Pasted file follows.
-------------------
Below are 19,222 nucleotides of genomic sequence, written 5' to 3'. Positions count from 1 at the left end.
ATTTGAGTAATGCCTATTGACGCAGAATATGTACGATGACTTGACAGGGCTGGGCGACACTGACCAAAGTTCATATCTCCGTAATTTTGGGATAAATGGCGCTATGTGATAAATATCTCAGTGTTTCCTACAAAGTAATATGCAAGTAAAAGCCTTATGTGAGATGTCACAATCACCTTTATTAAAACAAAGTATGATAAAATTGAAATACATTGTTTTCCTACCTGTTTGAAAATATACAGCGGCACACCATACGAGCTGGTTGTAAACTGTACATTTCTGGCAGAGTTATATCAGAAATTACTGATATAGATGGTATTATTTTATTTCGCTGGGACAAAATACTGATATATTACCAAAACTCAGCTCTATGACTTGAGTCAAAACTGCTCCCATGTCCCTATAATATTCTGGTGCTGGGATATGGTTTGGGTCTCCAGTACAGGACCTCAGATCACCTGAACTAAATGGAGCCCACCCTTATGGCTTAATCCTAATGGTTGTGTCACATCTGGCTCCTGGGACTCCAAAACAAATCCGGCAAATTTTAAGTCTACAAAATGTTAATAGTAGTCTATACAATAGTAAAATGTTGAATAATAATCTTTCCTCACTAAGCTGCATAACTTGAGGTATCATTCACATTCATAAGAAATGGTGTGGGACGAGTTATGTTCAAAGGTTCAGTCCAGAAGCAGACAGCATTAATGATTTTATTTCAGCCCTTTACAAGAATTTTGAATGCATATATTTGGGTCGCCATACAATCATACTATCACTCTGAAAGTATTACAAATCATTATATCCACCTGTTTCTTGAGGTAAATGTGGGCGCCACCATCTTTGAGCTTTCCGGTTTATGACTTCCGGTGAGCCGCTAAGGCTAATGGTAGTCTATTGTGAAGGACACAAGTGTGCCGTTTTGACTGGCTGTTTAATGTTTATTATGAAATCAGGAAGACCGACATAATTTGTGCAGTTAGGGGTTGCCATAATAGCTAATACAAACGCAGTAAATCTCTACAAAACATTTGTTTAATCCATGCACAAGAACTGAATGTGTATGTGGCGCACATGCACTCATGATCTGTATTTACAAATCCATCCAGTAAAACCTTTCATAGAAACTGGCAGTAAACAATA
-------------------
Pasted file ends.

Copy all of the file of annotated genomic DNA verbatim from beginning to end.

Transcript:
Below are 19,222 nucleotides of genomic sequence, written 5' to 3'. Positions count from 1 at the left end.
ATTTGAGTAATGCCTATTGACGCAGAATATGTACGATGACTTGACAGGGCTGGGCGACACTGACCAAAGTTCATATCTCCGTAATTTTGGGATAAATGGCGCTATGTGATAAATATCTCAGTGTTTCCTACAAAGTAATATGCAAGTAAAAGCCTTATGTGAGATGTCACAATCACCTTTATTAAAACAAAGTATGATAAAATTGAAATACATTGTTTTCCTACCTGTTTGAAAATATACAGCGGCACACCATACGAGCTGGTTGTAAACTGTACATTTCTGGCAGAGTTATATCAGAAATTACTGATATAGATGGTATTATTTTATTTCGCTGGGACAAAATACTGATATATTACCAAAACTCAGCTCTATGACTTGAGTCAAAACTGCTCCCATGTCCCTATAATATTCTGGTGCTGGGATATGGTTTGGGTCTCCAGTACAGGACCTCAGATCACCTGAACTAAATGGAGCCCACCCTTATGGCTTAATCCTAATGGTTGTGTCACATCTGGCTCCTGGGACTCCAAAACAAATCCGGCAAATTTTAAGTCTACAAAATGTTAATAGTAGTCTATACAATAGTAAAATGTTGAATAATAATCTTTCCTCACTAAGCTGCATAACTTGAGGTATCATTCACATTCATAAGAAATGGTGTGGGACGAGTTATGTTCAAAGGTTCAGTCCAGAAGCAGACAGCATTAATGATTTTATTTCAGCCCTTTACAAGAATTTTGAATGCATATATTTGGGTCGCCATACAATCATACTATCACTCTGAAAGTATTACAAATCATTATATCCACCTGTTTCTTGAGGTAAATGTGGGCGCCACCATCTTTGAGCTTTCCGGTTTATGACTTCCGGTGAGCCGCTAAGGCTAATGGTAGTCTATTGTGAAGGACACAAGTGTGCCGTTTTGACTGGCTGTTTAATGTTTATTATGAAATCAGGAAGACCGACATAATTTGTGCAGTTAGGGGTTGCCATAATAGCTAATACAAACGCAGTAAATCTCTACAAAACATTTGTTTAATCCATGCACAAGAACTGAATGTGTATGTGGCGCACATGCACTCATGATCTGTATTTACAAATCCATCCAGTAAAACCTTTCATAGAAACTGGCAGTAAACAATA